Cher Nicholson

Mentor: Dr. Gustav Paulay
Florida Museum of Natural History
"Becoming involved in undergraduate research was one of my priorities for my first year spent at the University of Florida, because I am pursuing a career in biological or marine based research. In an effort to see if a career in research is my vocation, I pursued a research position on the first week of my freshman year. My passion for science and marine life has only grown since starting in Dr. Paulay’s Marine Invertebrate Research Lab."





Research Interests

  • Marine Invertebrates

Academic Awards

  • Emerging Scholars Program 2015-2016
  • Science Pathfinder Nominee
  • Academic Prefect
  • Harvard Book Award


  • Navigators


  • South Florida Science Center and Aquarium
  • Multiple Sclerosis Walk
  • Girls Basketball Summer Sports Camp

Hobbies and Interests

  • Basketball
  • Snorkeling
  • Painting

Research Description

Dardanus Sanguinocarpus
Within Dr. Paulay’s Marine Invertebrate Research Lab, I was given the opportunity to work on an interesting project that involves the entire collection of Dardanus sanguinocarpus, which is a specie of hermit crab that is easily identified by the presence of red on the joints of its legs. In this project, I and another undergraduate student, Mackenzie Griffin, will be working under the guidance of Patrick Norby, a graduate student of Zoology at the University of Florida. We will be working on verifying or refuting Japanese researcher, Akira Asakura’s, findings in his publishing of “Dardanus sanguinocarpus Degener, 1925 (Crustacea: Decapoda: Anomura: Diogenidae) species complex: a redescription of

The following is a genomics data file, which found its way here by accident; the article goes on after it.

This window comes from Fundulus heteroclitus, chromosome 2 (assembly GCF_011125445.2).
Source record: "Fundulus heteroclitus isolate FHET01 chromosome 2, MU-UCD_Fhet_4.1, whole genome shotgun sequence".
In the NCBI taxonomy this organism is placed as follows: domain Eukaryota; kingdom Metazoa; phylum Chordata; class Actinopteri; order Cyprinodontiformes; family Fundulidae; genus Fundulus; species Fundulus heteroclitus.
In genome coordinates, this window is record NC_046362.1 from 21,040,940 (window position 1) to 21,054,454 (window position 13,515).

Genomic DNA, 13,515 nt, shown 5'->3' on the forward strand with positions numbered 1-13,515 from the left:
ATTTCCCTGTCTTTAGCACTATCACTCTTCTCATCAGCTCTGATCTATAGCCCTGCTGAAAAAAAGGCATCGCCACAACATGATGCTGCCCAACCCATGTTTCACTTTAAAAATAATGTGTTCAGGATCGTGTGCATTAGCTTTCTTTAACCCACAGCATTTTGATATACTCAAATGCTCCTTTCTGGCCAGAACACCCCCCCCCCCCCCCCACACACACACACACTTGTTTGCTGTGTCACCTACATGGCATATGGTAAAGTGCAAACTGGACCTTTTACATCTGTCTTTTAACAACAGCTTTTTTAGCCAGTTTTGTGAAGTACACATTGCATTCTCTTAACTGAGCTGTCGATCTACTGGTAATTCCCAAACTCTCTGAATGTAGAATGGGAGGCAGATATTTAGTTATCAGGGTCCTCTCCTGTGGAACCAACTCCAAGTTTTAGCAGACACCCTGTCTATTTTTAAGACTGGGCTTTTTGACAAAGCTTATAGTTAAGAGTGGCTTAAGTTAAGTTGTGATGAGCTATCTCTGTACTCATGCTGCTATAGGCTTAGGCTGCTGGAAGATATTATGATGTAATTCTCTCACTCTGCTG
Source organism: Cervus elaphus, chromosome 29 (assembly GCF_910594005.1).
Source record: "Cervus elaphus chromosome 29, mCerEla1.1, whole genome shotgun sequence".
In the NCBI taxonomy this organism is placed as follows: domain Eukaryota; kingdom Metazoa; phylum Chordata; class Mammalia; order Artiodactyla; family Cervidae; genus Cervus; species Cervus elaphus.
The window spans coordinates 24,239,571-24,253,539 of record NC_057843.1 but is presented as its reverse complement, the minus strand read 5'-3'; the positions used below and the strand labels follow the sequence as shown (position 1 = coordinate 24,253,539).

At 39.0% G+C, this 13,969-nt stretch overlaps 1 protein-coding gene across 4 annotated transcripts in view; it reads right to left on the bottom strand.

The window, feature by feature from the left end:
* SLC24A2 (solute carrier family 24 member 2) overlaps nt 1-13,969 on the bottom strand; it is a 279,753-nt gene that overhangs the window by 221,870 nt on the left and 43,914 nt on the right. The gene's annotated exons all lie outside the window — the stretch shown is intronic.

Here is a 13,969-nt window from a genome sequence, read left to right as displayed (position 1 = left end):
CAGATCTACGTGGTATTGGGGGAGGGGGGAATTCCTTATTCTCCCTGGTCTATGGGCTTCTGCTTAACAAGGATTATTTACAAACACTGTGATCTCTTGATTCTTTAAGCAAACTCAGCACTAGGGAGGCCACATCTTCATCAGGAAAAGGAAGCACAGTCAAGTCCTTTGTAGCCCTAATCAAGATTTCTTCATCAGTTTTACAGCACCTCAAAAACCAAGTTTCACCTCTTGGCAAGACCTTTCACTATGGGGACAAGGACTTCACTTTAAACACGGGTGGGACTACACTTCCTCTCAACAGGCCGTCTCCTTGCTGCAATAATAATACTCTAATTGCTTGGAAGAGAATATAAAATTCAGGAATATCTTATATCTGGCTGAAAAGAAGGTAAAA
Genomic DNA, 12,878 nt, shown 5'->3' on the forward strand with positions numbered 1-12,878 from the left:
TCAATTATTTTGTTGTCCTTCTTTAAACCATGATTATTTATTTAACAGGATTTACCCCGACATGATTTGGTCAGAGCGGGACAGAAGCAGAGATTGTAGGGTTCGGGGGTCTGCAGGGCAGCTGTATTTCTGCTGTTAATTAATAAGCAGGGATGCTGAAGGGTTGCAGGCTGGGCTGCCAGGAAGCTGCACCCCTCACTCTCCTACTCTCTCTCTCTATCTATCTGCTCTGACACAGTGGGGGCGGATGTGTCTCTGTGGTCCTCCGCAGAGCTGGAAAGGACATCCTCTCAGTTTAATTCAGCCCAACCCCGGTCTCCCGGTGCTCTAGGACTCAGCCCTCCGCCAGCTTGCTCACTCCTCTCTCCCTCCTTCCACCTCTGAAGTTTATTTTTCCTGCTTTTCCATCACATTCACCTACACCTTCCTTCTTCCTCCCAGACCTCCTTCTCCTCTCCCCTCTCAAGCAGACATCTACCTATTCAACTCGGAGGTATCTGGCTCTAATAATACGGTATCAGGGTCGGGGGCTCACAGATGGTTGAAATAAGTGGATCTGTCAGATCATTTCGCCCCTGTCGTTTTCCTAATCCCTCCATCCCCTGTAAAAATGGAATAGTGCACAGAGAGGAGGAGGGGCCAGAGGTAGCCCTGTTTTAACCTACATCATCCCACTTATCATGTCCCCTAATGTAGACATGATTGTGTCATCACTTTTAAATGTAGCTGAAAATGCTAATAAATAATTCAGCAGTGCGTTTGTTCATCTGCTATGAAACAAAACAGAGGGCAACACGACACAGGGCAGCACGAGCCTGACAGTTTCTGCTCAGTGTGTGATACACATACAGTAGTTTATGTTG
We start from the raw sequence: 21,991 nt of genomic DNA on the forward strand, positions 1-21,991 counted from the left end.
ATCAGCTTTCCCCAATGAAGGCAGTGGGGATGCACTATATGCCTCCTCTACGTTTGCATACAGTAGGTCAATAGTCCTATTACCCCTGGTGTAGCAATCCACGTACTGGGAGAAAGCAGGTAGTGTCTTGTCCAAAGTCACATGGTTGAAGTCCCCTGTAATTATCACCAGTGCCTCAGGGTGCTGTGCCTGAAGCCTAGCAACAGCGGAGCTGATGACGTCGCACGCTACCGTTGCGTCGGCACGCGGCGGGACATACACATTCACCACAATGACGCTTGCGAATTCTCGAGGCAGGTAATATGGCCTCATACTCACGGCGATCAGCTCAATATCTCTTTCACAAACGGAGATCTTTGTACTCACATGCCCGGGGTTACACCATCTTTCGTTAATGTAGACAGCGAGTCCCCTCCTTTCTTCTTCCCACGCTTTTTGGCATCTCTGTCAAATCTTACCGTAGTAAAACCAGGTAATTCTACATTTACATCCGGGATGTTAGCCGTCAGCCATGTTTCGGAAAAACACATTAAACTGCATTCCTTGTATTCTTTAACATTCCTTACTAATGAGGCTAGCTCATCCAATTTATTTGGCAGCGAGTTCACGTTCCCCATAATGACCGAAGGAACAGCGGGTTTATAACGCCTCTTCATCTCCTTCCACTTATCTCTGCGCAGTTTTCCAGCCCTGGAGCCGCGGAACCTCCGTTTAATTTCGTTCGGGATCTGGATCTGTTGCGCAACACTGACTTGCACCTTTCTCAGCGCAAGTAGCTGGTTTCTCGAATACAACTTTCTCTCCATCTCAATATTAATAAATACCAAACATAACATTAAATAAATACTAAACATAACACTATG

D. sanguinocarpus and descriptions of three new species. ” In this article, Asakura supports his hypothesis of the presence of three additional species within Dardanus sanguinocarpus with the use of significant differences in morphology. In the collection of Dardanus sanguinorcarpus at the Florida Museum of Natural History each specimen will be sequenced and also categorized based on morphology to see if there are any other species that are included within this specie. Considering the results our group will be able to verify or refute Akira Asakura’s findings that Dardanus sanguinocarpus actually includes three other species including: Dardanus umbella, Dardanus robustus, and Dardanus longior. Through the use of genetics along with morphological evidence Dr. Paulay hopes to see if what the Japanese researcher, Asakura, has found is correct. I am thrilled to receive this opportunity to get involved in his lab, because I will be able to gain valuable knowledge in lab techniques and will have the opportunity to be exposed to field research in the future.